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Apple, FBI investigate alleged theft of nude celebrity photos

TheftFBIJennifer LawrenceApple iCloud
Apple says it's investigating reports that its iCloud service was breached in hack aimed at celebrities
Jennifer Lawrence nude photos a 'flagrant violation of privacy,' publicist says

The FBI and Apple Inc. said they are looking into reports that someone stole nude photos of celebrities and posted the racy images online.

The photos, which included several of actress Jennifer Lawrence, circulated on various websites and social media platforms Sunday. A publicist for "The Hunger Games" star called the published photos a “flagrant violation of privacy.”

The photos first surfaced on the image-based online bulletin board 4chan, according to BuzzFeed.

Apple said Monday in a statement that it is “actively investigating” reports that the photos were stolen from its iCloud service. Apple did not say whether its service, or celebrity iCloud accounts, were breached.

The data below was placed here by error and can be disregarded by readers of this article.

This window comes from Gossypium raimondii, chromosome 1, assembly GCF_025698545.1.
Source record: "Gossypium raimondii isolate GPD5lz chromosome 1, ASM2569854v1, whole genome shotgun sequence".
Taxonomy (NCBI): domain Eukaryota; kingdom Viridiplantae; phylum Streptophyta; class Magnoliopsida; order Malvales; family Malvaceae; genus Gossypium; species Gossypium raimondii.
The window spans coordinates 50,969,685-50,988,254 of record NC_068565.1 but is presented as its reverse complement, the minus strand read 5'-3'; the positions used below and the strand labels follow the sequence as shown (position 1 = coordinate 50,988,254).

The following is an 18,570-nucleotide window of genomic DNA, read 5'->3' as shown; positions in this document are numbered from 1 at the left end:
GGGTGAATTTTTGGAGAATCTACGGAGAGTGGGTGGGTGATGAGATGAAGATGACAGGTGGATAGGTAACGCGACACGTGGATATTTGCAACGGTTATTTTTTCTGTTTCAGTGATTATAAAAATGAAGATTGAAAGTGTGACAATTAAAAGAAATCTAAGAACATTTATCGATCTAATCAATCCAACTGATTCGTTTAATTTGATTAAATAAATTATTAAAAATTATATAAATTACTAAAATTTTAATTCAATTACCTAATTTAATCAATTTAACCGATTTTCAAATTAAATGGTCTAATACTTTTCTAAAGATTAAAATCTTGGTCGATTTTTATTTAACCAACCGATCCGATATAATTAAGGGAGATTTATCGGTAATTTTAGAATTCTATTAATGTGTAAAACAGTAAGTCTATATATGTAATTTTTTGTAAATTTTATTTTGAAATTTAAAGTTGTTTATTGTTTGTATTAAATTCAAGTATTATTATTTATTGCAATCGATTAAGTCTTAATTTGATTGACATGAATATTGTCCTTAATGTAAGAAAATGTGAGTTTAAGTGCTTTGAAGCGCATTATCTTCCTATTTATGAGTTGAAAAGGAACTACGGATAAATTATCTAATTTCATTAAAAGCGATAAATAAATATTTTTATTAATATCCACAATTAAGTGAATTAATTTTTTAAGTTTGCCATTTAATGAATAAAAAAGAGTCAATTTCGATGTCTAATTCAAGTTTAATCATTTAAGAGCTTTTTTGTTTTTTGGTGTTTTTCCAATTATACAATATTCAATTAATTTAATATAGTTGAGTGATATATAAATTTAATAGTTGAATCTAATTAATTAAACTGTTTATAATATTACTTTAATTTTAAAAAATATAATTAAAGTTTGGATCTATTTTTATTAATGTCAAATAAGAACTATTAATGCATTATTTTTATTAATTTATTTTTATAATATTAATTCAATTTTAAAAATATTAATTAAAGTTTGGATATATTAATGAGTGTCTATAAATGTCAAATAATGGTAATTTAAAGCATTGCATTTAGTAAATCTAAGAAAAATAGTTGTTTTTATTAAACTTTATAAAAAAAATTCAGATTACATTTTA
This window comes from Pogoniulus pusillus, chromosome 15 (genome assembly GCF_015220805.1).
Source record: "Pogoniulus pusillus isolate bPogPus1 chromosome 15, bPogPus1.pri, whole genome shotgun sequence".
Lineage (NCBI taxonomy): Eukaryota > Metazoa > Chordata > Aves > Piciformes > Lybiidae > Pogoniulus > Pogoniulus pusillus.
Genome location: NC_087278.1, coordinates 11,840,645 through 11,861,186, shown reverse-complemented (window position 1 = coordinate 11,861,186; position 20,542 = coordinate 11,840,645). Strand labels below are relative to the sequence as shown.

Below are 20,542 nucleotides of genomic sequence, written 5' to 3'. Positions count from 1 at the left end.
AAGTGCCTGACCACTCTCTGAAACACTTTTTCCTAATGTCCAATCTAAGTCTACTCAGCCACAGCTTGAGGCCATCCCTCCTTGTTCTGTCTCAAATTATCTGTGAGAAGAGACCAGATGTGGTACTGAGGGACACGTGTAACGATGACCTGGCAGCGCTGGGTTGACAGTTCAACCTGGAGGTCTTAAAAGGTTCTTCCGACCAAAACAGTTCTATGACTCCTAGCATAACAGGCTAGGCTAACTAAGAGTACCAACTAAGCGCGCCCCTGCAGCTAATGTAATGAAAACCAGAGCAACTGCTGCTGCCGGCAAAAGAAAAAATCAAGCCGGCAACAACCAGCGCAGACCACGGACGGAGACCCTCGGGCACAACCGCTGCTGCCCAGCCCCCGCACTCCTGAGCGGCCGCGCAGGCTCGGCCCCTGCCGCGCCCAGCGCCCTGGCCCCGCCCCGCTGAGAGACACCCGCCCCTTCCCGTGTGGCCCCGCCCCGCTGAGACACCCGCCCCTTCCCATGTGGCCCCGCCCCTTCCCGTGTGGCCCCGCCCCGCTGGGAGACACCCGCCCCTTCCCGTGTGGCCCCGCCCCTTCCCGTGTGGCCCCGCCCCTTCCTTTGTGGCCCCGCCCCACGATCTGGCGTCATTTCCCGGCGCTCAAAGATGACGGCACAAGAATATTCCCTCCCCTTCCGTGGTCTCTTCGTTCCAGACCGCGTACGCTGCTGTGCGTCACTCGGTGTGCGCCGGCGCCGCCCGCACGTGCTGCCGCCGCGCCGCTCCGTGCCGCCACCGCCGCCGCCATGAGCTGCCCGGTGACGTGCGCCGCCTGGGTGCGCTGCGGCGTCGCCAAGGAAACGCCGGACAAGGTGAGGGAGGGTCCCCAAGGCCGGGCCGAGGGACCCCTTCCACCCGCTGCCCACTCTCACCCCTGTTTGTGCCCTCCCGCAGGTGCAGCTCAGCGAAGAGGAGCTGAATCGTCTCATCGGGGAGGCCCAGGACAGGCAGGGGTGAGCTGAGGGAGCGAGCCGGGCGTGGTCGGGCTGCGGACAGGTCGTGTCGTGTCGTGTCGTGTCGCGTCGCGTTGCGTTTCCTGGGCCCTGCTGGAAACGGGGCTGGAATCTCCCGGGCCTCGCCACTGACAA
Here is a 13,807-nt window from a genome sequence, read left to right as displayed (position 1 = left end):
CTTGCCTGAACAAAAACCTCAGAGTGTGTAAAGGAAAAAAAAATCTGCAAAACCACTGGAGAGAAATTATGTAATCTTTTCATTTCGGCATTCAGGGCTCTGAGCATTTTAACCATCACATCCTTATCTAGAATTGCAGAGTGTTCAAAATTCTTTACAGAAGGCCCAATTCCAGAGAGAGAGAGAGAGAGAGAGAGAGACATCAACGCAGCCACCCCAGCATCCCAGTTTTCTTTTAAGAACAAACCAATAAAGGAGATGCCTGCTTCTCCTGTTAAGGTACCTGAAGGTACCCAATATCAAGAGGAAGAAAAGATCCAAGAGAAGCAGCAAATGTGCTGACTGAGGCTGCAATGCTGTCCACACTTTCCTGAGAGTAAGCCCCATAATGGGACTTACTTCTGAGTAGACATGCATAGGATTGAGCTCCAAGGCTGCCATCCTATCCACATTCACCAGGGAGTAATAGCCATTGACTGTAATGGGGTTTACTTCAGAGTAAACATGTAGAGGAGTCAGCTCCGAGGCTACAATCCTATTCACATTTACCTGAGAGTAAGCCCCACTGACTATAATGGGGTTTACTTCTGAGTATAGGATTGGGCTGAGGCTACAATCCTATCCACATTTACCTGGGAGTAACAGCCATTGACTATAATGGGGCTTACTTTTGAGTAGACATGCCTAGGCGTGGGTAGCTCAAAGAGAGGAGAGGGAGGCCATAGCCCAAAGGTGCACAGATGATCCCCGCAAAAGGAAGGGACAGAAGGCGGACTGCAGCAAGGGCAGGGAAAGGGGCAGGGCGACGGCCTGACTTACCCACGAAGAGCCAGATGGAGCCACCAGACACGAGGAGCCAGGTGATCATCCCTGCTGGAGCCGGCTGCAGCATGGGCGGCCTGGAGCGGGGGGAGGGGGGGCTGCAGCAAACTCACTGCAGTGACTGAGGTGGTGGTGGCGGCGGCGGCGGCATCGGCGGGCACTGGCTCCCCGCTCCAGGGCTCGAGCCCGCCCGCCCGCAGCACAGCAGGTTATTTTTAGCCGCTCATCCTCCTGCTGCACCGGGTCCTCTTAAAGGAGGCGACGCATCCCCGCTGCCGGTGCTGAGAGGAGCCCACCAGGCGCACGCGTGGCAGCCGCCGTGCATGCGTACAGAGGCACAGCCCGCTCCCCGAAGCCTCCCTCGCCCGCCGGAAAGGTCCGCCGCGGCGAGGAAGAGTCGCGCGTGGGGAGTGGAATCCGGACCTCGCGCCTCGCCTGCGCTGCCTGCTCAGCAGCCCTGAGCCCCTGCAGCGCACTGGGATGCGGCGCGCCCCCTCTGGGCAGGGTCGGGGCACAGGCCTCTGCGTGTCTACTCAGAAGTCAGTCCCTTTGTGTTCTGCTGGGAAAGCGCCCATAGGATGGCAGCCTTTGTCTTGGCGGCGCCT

“We take user privacy very seriously,” Apple spokeswoman Nat Kerris said.

The FBI confirmed Monday that it is aware of the hacking allegations and is “addressing the matter.” The agency declined to comment further.

Although Lawrence's publicist said the photos of the star were stolen, other celebrities, including actress Victoria Justice, said the photos were fake.

It remained unclear how the photos were obtained.

In 2012, Christopher Chaney, 36, of Jacksonville, Fla., was sentenced to 10 years in prison for hacking into the email accounts of more than 50 people in the entertainment industry to gain access to nude photos and private information.

Chaney's victims included Mila Kunis, Scarlett Johansson and Christina Aguilera.

Chaney admitted taking their email addresses, clicking on the “Forgot your password” feature and then resetting the passwords by correctly answering security questions using information he found by searching the Internet. 

Follow me on Twitter @khouriandrew

Staff writer Louis Sahagun contributed to this report.

Copyright © 2014, Los Angeles Times
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TheftFBIJennifer LawrenceApple iCloud
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